Sick Day Solutions for Your Little One

Cough, cough, sniffle, sniffle. It’s no fun for anyone when your little one is sick. What can you do when your toddler comes down with a cold? Here are a few ways to make your child more comfortable while his immune system takes care of the virus.

Offer liquids
Encouraging your toddler to drink fluids throughout the day -- even if it’s just a sip or two at a time -- will help soothe a sore throat, ease a cough, and keep mucus thin, making it easier to cough up or flow out. Serving watery foods, like soup, applesauce, watermelon, or frozen fruit bars, is another way to get more fluids into your child.

Create humidity
Sitting in a steamy bathroom with a hot shower running can help unclog stuffy noses and ease coughs. For other parts of the house, consider running a cool-mist humidifier.

Use saline
Saline (saltwater) nose spray or drops are a safe and effective way to thin mucus so it flows out more easily (if you’re not sure if your child needs saline sprays, ask your pediatrician). Use a rubber suction bulb after the saline to suction the mucus out.

It’s good for your child to take it easy when he has a cold, but he’s unlikely to want to spend the whole time in bed. Here are some restful activities for toddlers who are feeling under the weather.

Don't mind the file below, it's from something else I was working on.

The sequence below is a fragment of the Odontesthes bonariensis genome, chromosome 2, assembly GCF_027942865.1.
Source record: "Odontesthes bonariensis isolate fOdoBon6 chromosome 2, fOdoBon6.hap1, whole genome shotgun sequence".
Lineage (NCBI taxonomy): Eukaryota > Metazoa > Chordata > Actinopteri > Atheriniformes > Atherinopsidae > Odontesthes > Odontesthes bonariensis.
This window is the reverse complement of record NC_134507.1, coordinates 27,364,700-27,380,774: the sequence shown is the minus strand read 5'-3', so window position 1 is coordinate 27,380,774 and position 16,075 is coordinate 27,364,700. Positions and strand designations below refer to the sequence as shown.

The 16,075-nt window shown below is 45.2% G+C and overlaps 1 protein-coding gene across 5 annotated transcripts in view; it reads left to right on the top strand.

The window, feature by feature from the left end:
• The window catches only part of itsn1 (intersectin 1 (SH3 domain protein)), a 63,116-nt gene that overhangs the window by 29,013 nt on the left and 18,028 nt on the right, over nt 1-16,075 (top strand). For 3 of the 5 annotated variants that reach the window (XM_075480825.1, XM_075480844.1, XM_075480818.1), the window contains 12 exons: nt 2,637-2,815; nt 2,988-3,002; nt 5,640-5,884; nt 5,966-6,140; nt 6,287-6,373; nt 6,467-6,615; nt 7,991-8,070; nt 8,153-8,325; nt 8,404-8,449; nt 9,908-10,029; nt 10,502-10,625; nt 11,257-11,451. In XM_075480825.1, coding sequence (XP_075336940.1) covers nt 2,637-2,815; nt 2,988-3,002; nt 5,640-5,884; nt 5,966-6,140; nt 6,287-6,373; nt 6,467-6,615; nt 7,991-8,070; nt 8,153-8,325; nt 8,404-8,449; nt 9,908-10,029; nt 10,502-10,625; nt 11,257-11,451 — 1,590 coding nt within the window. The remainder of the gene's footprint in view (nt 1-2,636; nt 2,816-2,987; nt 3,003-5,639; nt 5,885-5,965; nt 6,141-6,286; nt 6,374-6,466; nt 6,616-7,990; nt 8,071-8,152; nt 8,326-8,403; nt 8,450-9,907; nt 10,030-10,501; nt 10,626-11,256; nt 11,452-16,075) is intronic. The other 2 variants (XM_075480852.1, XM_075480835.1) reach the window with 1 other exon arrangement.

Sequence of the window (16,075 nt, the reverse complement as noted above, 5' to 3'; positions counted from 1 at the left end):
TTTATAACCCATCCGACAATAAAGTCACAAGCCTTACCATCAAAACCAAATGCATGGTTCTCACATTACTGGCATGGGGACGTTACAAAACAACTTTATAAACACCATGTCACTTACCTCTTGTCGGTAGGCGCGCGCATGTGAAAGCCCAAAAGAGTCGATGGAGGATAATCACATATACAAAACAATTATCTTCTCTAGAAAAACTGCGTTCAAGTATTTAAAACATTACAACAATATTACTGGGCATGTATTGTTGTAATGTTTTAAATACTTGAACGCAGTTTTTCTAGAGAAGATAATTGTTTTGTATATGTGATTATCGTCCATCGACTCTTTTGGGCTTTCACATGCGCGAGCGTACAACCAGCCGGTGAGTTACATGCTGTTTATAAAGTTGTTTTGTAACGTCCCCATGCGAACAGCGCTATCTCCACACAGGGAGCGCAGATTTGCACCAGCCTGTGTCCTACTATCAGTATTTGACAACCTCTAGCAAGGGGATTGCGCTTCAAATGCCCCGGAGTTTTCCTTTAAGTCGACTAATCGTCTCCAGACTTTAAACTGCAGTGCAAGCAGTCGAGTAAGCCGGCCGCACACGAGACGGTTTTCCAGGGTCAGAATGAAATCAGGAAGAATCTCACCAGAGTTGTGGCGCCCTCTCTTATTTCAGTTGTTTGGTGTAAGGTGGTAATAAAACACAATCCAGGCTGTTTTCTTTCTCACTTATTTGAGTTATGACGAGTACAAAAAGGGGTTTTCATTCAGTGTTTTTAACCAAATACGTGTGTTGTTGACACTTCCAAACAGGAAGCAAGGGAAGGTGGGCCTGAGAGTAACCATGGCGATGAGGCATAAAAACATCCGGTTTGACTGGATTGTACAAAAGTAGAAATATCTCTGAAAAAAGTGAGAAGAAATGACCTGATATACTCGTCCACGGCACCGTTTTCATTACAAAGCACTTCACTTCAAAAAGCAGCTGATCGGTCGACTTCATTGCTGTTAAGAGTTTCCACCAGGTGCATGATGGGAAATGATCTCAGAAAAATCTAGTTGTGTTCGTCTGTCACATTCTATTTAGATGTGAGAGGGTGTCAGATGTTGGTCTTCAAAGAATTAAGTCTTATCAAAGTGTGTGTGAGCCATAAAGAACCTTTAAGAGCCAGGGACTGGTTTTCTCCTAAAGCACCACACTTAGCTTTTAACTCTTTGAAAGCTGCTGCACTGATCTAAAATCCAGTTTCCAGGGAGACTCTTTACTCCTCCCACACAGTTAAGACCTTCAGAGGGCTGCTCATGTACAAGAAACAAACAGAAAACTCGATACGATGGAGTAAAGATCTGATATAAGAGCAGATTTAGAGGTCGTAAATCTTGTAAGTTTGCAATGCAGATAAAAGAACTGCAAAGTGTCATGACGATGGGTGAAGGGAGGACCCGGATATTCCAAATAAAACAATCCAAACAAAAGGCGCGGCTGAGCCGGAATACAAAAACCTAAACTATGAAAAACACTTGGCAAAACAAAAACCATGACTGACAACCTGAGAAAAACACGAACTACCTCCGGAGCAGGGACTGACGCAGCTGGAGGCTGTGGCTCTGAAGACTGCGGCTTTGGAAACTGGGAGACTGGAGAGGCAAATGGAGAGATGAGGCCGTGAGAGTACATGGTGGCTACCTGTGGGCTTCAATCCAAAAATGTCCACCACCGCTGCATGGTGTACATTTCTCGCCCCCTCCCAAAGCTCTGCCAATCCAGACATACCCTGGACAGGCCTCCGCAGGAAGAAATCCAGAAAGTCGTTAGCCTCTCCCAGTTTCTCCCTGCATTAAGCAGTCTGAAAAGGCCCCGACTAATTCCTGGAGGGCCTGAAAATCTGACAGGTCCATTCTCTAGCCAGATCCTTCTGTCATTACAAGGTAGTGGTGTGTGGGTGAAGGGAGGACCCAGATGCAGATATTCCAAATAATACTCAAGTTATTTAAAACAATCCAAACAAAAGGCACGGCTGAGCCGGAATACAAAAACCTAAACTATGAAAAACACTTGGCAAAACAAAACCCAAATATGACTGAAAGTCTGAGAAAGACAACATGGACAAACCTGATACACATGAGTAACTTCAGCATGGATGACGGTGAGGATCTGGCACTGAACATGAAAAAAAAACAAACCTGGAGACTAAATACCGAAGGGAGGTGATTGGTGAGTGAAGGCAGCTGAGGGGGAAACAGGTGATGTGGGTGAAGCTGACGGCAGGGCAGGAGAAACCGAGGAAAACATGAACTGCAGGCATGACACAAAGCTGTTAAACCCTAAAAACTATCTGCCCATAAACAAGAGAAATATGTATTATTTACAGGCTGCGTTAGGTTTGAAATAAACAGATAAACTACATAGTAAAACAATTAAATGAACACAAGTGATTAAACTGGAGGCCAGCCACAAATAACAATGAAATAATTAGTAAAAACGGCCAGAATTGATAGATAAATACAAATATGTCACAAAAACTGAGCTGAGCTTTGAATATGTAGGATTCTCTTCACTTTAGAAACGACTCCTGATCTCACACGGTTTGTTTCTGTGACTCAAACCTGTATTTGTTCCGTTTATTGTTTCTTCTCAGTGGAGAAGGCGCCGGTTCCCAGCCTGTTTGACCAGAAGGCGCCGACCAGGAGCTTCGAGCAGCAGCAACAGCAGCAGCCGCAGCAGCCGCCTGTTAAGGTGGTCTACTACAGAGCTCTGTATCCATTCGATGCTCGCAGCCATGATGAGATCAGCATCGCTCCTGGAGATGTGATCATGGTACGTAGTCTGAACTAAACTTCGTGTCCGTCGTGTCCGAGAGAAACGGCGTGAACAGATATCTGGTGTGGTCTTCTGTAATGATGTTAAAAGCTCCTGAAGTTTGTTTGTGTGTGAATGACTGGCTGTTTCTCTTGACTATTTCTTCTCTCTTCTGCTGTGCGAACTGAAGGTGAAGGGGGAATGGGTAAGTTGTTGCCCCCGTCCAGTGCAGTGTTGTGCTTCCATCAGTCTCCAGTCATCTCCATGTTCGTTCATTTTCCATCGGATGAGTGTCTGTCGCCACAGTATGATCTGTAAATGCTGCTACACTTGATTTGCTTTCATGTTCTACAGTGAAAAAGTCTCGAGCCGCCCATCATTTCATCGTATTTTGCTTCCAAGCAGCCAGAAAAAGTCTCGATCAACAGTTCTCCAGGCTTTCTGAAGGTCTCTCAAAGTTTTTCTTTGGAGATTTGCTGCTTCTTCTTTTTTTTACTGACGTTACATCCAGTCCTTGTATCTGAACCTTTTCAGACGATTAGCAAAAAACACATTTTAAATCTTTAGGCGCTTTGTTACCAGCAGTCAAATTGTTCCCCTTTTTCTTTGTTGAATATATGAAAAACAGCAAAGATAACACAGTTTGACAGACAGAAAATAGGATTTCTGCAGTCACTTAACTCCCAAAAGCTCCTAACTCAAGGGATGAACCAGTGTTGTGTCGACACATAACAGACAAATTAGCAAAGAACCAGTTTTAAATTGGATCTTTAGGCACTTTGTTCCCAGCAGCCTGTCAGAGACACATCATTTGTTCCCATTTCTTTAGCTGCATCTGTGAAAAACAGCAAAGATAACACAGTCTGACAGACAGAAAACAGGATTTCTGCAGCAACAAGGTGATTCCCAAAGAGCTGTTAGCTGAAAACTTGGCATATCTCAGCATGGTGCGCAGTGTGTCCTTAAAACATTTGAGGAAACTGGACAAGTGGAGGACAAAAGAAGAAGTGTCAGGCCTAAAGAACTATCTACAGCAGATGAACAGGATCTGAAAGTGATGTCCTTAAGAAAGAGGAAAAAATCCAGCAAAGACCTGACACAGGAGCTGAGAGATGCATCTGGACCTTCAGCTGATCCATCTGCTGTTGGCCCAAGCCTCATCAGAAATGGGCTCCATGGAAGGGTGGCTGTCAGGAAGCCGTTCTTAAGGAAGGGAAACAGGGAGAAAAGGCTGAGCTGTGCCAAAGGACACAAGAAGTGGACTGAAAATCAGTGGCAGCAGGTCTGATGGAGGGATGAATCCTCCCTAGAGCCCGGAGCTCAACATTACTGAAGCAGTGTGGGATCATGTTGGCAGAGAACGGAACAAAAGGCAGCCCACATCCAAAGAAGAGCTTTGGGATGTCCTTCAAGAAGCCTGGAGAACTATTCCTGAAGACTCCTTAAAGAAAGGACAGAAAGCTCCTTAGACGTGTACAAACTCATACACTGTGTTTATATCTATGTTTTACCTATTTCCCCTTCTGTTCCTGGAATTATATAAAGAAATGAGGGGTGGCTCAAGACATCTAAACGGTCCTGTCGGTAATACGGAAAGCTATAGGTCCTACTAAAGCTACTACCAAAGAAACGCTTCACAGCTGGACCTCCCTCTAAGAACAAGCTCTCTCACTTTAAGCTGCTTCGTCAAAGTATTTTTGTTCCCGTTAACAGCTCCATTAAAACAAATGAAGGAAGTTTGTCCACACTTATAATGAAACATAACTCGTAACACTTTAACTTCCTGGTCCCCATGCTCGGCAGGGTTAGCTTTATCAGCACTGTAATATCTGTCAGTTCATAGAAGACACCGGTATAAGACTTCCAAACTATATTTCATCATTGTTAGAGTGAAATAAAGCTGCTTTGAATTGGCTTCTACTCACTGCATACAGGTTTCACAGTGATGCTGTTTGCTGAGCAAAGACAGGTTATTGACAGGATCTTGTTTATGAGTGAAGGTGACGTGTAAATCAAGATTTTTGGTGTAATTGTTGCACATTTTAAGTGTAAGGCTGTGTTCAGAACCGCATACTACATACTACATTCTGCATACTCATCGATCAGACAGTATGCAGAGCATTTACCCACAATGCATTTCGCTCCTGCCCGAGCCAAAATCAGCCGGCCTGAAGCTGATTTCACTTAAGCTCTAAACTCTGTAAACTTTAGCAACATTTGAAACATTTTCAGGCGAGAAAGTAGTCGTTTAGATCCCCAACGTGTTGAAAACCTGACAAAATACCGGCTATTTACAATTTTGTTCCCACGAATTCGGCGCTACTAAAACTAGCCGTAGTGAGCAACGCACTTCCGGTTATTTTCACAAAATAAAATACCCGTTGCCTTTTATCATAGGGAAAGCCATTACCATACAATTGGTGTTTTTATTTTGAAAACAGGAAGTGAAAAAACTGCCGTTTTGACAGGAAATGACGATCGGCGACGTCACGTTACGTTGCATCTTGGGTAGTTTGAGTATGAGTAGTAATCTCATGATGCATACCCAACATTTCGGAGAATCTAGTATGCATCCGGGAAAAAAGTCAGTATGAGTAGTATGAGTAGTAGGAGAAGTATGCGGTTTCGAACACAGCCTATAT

• Story time: Grab your little one’s favorite books, snuggle up on the couch or bed, and read together. Your toddler will appreciate the closeness as much as he enjoys the stories.
  • Bath time: If your little one likes playing in water, gather his bath toys and fill up the tub. Soaking in warm water is soothing, and the humidity will ease coughs and nasal congestion. If your toddler doesn’t want to get in the tub, run a hot shower and draw pictures on the steamed-up mirror instead of getting wet.
  • Table time: Puzzles, building toys, stickers, stamps, and coloring books are all restful sick-day pastimes.
  • Pretend time: Imaginary play often begins when a child is around 2 years old, so if you have an older toddler who’s down with a cold, his toys might be feeling sick, too. Caring for Mr. Bear by giving him nose drops or taking his temperature may encourage your toddler to accept the same. And if you ask if Mr. Bear has a sore throat, your child’s answer may help you figure out what he’s feeling as well.

So who needs medicine to combat a cold? With a few home remedies and some tender loving care, your toddler will be up and running before you know it.